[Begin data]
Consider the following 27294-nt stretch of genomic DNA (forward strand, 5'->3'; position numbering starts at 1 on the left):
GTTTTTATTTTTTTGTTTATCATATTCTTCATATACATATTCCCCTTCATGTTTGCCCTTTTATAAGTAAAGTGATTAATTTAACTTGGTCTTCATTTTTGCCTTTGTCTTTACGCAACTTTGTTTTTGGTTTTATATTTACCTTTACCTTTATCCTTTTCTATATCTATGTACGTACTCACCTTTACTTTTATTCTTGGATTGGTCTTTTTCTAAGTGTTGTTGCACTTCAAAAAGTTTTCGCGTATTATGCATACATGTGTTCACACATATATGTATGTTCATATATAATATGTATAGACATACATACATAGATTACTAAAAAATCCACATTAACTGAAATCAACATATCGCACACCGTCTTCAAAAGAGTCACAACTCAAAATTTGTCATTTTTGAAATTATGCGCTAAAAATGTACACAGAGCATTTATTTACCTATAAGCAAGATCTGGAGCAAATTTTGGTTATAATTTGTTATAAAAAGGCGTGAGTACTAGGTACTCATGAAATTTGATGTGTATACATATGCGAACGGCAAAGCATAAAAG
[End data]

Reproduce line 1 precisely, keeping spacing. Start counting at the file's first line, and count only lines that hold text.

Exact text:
Consider the following 27294-nt stretch of genomic DNA (forward strand, 5'->3'; position numbering starts at 1 on the left):